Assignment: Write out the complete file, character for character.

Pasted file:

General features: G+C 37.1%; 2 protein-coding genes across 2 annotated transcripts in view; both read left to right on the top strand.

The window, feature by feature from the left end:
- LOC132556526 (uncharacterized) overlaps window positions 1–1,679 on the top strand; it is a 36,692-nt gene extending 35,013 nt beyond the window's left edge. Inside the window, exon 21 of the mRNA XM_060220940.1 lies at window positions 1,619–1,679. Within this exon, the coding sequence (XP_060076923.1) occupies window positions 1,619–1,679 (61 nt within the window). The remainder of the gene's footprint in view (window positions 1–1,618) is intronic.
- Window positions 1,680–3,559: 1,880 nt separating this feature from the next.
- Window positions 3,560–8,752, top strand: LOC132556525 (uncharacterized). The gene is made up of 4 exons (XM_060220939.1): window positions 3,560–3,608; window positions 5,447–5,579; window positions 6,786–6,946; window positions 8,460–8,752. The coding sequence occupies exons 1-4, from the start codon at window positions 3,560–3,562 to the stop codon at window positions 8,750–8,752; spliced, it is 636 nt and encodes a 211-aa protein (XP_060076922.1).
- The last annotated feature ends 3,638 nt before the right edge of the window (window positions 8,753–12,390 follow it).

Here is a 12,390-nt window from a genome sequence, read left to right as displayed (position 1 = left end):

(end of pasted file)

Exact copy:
General features: G+C 37.1%; 2 protein-coding genes across 2 annotated transcripts in view; both read left to right on the top strand.

The window, feature by feature from the left end:
- LOC132556526 (uncharacterized) overlaps window positions 1–1,679 on the top strand; it is a 36,692-nt gene extending 35,013 nt beyond the window's left edge. Inside the window, exon 21 of the mRNA XM_060220940.1 lies at window positions 1,619–1,679. Within this exon, the coding sequence (XP_060076923.1) occupies window positions 1,619–1,679 (61 nt within the window). The remainder of the gene's footprint in view (window positions 1–1,618) is intronic.
- Window positions 1,680–3,559: 1,880 nt separating this feature from the next.
- Window positions 3,560–8,752, top strand: LOC132556525 (uncharacterized). The gene is made up of 4 exons (XM_060220939.1): window positions 3,560–3,608; window positions 5,447–5,579; window positions 6,786–6,946; window positions 8,460–8,752. The coding sequence occupies exons 1-4, from the start codon at window positions 3,560–3,562 to the stop codon at window positions 8,750–8,752; spliced, it is 636 nt and encodes a 211-aa protein (XP_060076922.1).
- The last annotated feature ends 3,638 nt before the right edge of the window (window positions 8,753–12,390 follow it).

Here is a 12,390-nt window from a genome sequence, read left to right as displayed (position 1 = left end):